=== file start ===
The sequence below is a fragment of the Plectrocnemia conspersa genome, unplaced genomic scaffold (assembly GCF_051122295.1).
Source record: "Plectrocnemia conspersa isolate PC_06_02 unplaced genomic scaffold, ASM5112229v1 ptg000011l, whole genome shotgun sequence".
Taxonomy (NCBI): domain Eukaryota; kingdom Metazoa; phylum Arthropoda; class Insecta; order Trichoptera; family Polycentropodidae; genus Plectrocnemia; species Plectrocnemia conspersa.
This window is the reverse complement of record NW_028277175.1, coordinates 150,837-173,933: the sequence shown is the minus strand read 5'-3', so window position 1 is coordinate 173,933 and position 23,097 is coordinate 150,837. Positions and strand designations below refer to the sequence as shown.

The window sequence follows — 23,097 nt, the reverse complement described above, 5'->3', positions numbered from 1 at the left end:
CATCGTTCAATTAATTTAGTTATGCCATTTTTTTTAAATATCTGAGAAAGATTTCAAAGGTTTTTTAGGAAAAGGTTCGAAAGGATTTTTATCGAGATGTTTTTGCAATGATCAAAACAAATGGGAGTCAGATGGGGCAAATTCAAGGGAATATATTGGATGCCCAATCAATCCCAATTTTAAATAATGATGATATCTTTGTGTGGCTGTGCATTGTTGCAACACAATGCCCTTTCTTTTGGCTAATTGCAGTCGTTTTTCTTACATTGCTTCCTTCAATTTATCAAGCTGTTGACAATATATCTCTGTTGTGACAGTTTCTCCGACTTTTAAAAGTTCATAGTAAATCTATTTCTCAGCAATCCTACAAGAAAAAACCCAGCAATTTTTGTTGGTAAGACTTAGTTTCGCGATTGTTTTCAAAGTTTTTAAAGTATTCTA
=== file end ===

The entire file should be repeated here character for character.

The sequence below is a fragment of the Plectrocnemia conspersa genome, unplaced genomic scaffold (assembly GCF_051122295.1).
Source record: "Plectrocnemia conspersa isolate PC_06_02 unplaced genomic scaffold, ASM5112229v1 ptg000011l, whole genome shotgun sequence".
Taxonomy (NCBI): domain Eukaryota; kingdom Metazoa; phylum Arthropoda; class Insecta; order Trichoptera; family Polycentropodidae; genus Plectrocnemia; species Plectrocnemia conspersa.
This window is the reverse complement of record NW_028277175.1, coordinates 150,837-173,933: the sequence shown is the minus strand read 5'-3', so window position 1 is coordinate 173,933 and position 23,097 is coordinate 150,837. Positions and strand designations below refer to the sequence as shown.

The window sequence follows — 23,097 nt, the reverse complement described above, 5'->3', positions numbered from 1 at the left end:
CATCGTTCAATTAATTTAGTTATGCCATTTTTTTTAAATATCTGAGAAAGATTTCAAAGGTTTTTTAGGAAAAGGTTCGAAAGGATTTTTATCGAGATGTTTTTGCAATGATCAAAACAAATGGGAGTCAGATGGGGCAAATTCAAGGGAATATATTGGATGCCCAATCAATCCCAATTTTAAATAATGATGATATCTTTGTGTGGCTGTGCATTGTTGCAACACAATGCCCTTTCTTTTGGCTAATTGCAGTCGTTTTTCTTACATTGCTTCCTTCAATTTATCAAGCTGTTGACAATATATCTCTGTTGTGACAGTTTCTCCGACTTTTAAAAGTTCATAGTAAATCTATTTCTCAGCAATCCTACAAGAAAAAACCCAGCAATTTTTGTTGGTAAGACTTAGTTTCGCGATTGTTTTCAAAGTTTTTAAAGTATTCTA